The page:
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By Sofie Farthing

Optimising for Voice Search

Last Updated 19 Dec 2018

It was set to be the 3rd biggest SEO trend of 2017 and beyond and it has certainly pulled through. Voice searches boasts 1 billion searches per month and is predicted to account for 50% of searches by 2020. People are always on their phones and they’re busier than ever – what’s easier than simply speaking to a phone to get search results as opposed to typing it onto a touch screen and battling with autocorrect?

Mobile devices, smartphones and smart home devices that use assistants such as Siri, Cortana, Alexa and Google Assistant are everywhere and they are making voice search easier than ever. It’s ease and accessibility has seen 40% of people using it daily – 65% for asking a question, 36% for searching for products or companies, 42% for setting timers, alarms and reminders, 42% for getting directions, 43% for checking the weather and 43% for playing music.

In the future, the hope is that voice search will make our online retail experiences all the more simple, by using it to track deliveries, find the cheapest option, return an item and track auctions on sites such as eBay.

Why should businesses optimise for voice search?

So, more people are using voice search. But why should businesses cash in on this? Voice search is important because it provides an opportunity to build brand awareness and increase organic CTR (Click Through Rates) from featuring in Google’s featured snippets. In fact, how-to articles on optimising for featured snippets grew by 178% in 2017, proving that everybody wanted in on the action.

Featured snippets are essentially ‘position zero’ on the search results page. They appear in a box right at the very top of the search, featuring text that will hopefully answer the question that is being searched.

There are four digital assistants that utilise voice search; SIRI, Google Home, Cortana and Alexa. The two most popular are SIRI and Google Home, which both use Google for their search results. Cortana and Alexa both use Bing.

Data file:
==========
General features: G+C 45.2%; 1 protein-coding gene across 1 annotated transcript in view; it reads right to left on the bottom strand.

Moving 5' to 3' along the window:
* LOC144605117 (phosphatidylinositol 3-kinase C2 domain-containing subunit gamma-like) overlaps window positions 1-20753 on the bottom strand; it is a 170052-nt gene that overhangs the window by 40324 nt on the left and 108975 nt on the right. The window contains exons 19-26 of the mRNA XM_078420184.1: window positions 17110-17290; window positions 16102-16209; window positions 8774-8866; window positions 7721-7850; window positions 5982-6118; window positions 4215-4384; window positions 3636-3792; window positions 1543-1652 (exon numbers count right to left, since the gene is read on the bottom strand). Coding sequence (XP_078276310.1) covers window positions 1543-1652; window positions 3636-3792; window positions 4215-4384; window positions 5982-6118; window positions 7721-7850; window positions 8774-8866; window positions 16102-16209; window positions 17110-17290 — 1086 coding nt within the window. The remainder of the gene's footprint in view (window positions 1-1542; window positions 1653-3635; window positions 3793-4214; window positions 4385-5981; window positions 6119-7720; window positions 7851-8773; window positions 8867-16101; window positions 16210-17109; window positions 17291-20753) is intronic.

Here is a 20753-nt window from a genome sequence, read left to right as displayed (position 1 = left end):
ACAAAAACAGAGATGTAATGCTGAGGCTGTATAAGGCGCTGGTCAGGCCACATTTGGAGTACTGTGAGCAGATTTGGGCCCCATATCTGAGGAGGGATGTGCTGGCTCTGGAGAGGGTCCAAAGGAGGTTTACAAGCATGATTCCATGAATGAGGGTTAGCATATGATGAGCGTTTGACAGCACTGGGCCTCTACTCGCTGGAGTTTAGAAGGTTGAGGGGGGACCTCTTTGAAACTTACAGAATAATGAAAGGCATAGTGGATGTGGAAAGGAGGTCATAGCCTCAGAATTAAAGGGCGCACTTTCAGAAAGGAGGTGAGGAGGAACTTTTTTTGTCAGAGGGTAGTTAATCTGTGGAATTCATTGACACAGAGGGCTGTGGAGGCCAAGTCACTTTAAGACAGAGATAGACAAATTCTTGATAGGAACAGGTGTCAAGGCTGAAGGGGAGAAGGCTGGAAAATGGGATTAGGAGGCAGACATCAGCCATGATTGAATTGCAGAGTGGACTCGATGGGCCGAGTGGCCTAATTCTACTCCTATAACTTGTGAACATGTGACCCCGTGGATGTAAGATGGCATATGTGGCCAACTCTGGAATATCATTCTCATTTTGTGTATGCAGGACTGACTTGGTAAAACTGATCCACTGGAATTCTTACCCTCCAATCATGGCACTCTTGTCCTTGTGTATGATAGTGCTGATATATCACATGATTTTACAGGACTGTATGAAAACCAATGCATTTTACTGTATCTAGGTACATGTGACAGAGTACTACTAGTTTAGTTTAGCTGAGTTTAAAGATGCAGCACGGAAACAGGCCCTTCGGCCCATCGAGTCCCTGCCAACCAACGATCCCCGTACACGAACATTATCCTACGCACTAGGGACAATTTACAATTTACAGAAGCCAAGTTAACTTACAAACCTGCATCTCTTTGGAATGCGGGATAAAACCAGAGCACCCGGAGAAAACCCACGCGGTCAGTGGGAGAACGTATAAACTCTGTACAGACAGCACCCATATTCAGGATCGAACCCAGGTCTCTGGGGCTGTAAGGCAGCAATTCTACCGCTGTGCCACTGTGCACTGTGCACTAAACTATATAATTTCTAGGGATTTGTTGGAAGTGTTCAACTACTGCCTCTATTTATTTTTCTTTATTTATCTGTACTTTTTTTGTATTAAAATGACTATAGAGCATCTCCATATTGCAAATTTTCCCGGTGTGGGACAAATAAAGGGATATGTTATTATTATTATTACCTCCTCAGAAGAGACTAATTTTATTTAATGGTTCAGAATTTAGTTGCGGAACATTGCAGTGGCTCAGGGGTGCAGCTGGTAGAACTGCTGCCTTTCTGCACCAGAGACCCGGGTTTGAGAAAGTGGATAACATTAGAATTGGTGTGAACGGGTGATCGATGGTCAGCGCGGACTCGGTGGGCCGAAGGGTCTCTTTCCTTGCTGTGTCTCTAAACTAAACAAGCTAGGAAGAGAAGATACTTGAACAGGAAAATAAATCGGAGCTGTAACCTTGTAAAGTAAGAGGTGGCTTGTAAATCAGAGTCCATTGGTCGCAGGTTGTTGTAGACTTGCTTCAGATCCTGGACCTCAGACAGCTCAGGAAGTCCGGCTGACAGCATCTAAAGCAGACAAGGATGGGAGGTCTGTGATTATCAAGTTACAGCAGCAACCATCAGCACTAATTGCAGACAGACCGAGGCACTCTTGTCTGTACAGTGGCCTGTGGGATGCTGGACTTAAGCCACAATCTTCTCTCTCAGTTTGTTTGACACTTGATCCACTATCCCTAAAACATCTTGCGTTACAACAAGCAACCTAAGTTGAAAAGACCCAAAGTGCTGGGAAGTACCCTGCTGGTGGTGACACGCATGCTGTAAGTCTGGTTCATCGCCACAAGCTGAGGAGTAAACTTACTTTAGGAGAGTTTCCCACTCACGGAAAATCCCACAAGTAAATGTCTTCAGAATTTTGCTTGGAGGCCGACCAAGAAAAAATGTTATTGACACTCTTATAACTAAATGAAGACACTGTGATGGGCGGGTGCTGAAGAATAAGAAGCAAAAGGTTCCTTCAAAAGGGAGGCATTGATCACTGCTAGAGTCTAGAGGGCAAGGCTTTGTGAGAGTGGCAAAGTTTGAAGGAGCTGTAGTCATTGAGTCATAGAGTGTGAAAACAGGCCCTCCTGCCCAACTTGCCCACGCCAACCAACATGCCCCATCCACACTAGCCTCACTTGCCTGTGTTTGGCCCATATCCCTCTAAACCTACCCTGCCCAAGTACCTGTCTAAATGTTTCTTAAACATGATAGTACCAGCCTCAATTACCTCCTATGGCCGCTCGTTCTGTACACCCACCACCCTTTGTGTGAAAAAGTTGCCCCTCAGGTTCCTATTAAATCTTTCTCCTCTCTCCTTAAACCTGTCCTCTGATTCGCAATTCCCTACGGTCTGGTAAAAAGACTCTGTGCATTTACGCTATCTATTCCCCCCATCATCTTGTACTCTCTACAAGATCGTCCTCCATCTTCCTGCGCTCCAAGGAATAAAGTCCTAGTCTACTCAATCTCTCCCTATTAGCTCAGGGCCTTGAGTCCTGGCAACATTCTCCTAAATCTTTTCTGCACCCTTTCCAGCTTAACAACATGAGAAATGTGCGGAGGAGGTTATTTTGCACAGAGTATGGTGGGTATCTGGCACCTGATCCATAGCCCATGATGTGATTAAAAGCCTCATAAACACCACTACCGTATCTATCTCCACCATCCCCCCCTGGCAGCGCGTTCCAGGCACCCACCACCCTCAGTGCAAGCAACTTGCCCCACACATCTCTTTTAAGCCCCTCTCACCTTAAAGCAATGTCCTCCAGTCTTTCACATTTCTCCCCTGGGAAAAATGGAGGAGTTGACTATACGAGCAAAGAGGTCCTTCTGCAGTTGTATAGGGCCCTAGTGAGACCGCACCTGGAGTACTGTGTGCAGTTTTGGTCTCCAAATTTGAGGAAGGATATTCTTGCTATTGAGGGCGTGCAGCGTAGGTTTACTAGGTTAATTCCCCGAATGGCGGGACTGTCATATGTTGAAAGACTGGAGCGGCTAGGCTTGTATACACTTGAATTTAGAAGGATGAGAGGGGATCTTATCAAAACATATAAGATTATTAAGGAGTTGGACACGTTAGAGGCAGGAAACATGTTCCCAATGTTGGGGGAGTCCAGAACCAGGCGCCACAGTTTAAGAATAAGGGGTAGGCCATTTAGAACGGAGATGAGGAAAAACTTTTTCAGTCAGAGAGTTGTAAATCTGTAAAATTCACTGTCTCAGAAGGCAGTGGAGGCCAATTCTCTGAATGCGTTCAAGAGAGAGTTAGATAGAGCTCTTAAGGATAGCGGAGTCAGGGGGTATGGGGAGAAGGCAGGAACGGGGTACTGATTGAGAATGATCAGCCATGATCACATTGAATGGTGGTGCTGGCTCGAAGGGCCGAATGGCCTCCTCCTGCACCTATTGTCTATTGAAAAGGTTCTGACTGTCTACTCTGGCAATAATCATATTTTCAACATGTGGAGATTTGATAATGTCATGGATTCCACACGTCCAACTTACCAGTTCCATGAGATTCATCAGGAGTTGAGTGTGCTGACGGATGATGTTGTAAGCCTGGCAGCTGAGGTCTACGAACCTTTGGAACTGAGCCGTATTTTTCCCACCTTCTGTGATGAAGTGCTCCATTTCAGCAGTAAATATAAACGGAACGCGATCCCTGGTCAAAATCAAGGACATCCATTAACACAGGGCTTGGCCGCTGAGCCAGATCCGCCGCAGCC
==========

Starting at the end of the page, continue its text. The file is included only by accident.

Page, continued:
What type of searches are made on digital assistants

As featured snippets work best with conversational and question-based searches that mimic how real people talk. Naturally, this translates perfectly to voice search. Voice queries contain conversational words and are longer, whereas when we use a computer, we use short, succinct phrases to find information because it saves physical effort. Think about it – we might type ‘Tesco opening times’ into our search engine on the computer, however, if we’re using voice search, we’d probably say something along the lines of, ‘OK Google, give me the opening times for my nearest Tesco’.

From an SEO perspective, the challenge is to capture the 65% of people who are using voice search to ask questions, and it starts with optimising for that rich snippet that feeds into the voice device results.

How do I optimise my website for answer boxes?

There’s a certain methodology that can be used to give the best chance of appearing for the featured snippet. The first words of the content in question, or each section of the content, is what a search engine will look for to answer the question that is being searched. When it comes to the language of those words, this checklist is pretty handy:

  • Try not to use personal pronouns i.e. you, we, our
  • Include action words where possible
  • Lists and bullet points for easily digestible information
  • Use subheadings in order to capture multiple terms

You can also mark-up your content via Schema which will tell search engines the format of your content. For instance, if you have a recipe on your website that you want to optimise, Schema will help the search engines identify it as a recipe. Not only that, but you can micro-format different elements of the recipe, such as the measurements, nutrition or cooking time. This will allow the search engines to use your recipe to answer more specific questions. For example, someone may search ‘how long does it take for a pie to cook’. If you have told Schema that your pie recipe includes a cooking time, this will be picked up in a search. Other formats include:

  • Articles
  • Local business information
  • Music
  • Reviews

The future of voice search is uncertain, however it’s certainly growing and improving. Word is that we’ll soon be using it to control our finances and take out loans. Who knows what other realms of everyday life it’ll cross into? It’s important to understand its power and how to utilise it for online content.

Optimising for voice search can add so much value to a business and it’s definitely an element of SEO worth investing some time or money into. If you have any questions or need any help with optimising for voice search, we can help. Get in touch with us and make voice search a priority in 2019.